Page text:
Quick thoughts on international signings

JapanKoji Uehara

With news that the Orioles have agreed to terms with Japanese lefty Tsuyoshi Wada, that they are pursuing Taiwanese lefty Chen Wei-Yin and that they attempted but failed to sign Korean Chong Tae-Hyon, it’s obvious the club’s international program is stepping up to a new level under new executive vice president Dan Duquette.

There needs to be some caution here, though.

The three players mentioned above – and Koji Uehara, who was signed by the Orioles before the 2009 season – are all established pros. They have a track record in their countries and the only question is whether they can make the jump in competition level, not whether they can be developed into good players.

Simply put, the Orioles are buying these particular foreign players. And that’s fine for a team trying to fill holes on the major-league level.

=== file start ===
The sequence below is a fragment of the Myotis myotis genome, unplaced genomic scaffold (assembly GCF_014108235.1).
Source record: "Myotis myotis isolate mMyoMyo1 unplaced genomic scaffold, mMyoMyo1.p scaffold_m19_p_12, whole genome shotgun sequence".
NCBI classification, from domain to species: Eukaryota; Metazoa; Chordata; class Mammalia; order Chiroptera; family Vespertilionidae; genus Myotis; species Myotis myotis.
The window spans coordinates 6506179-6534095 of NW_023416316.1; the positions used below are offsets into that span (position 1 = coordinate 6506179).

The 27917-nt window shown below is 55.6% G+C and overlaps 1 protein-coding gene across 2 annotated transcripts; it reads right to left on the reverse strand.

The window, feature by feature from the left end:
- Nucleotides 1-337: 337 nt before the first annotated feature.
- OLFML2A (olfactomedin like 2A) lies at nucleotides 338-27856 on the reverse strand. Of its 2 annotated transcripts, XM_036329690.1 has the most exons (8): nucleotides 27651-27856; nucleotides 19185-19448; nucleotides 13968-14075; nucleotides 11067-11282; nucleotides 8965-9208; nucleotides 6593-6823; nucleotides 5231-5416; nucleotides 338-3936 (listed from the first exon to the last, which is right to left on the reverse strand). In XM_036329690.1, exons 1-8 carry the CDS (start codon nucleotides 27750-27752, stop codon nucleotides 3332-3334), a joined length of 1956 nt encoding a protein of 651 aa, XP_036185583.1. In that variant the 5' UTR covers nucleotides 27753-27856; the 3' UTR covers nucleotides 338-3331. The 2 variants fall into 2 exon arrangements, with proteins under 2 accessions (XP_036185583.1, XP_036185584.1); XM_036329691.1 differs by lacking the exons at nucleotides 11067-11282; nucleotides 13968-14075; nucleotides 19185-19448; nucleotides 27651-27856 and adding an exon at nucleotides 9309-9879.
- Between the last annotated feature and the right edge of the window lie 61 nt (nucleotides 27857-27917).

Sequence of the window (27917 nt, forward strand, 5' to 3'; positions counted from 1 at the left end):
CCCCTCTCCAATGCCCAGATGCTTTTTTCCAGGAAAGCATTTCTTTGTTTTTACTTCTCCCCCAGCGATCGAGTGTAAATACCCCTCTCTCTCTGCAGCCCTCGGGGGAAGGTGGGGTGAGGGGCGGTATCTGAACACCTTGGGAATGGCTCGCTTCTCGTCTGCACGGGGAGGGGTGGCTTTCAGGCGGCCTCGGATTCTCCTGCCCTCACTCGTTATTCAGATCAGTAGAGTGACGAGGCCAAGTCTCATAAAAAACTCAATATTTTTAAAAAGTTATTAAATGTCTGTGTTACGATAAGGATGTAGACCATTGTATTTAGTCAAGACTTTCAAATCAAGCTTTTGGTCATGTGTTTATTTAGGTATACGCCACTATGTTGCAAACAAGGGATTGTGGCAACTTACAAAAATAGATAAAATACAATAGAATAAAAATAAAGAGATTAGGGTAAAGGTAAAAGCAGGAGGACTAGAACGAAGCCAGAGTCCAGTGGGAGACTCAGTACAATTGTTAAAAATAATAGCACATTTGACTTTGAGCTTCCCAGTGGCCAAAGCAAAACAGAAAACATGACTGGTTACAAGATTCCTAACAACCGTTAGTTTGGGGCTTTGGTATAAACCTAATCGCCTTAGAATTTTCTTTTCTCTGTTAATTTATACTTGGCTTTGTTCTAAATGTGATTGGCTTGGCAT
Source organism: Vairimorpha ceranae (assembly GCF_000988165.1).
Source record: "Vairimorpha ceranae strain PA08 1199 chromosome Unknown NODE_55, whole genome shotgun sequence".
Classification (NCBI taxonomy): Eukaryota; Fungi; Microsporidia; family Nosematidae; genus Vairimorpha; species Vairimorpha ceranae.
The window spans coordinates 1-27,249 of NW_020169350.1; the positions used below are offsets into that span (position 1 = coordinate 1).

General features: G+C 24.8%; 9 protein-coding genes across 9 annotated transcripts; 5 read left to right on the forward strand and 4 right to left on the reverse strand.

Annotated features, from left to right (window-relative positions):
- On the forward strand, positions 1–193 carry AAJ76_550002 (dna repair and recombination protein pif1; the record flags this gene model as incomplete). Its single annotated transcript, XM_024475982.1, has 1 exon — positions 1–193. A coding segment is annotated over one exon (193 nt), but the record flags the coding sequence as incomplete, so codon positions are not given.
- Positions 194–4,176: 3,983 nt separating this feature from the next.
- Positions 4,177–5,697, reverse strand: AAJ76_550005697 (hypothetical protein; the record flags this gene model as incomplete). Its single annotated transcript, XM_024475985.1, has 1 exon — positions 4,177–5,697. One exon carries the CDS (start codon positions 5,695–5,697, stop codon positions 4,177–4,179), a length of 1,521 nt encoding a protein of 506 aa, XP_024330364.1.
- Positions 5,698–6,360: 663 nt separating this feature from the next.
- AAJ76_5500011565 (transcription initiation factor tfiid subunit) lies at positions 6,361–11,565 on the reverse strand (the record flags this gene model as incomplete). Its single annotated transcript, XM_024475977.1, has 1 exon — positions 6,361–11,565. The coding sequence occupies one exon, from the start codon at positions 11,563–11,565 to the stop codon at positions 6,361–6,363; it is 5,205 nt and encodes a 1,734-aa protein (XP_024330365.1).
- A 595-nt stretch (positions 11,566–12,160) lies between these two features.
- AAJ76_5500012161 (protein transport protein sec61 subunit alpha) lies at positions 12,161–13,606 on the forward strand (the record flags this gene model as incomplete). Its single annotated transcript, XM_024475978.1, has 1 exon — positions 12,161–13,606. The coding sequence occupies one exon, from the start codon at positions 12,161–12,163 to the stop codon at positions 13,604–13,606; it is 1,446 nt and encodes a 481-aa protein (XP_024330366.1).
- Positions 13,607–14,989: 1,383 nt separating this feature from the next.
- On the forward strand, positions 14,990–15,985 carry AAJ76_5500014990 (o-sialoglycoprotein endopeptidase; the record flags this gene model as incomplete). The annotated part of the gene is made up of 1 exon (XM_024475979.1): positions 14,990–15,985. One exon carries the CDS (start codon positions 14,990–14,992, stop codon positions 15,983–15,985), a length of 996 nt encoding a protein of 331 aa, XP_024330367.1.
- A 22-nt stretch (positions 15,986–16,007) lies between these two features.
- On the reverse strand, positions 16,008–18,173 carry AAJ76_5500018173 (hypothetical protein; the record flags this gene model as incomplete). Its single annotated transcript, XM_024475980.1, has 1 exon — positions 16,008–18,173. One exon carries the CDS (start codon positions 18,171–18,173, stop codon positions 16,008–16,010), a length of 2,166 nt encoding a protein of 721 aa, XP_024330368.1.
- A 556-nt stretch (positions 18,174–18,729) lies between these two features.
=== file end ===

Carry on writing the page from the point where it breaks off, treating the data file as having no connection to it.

Now they need to start developing foreign players – finding the diamonds in the rough throughout the world and mining them. That’s tough to do in Japan, where most high school players dream of playing Nippon Professional Baseball.

But there are so many other countries to tap. And the Orioles need to – and apparently are trying – to do that. They have found players recently from Colombia, Curacao and Venezuela. They are looking into other South American countries trying to unearth a player or two that can develop into something.

Though those efforst began before he arrived, Duquette has championed that idea. He’s brought in Fred Ferreira, who is renowned for discovering those kinds of players throughout the world.

But until the Orioles can do it consistently, the skepticism will remain.

It’s nice to add international flavor with pros from Japan.

But the real test will be in five or seven years when you look up and down the Orioles system to see if it contains legitimate prospects from Caribbean and South American countries.

Copyright © 2014, Los Angeles Times
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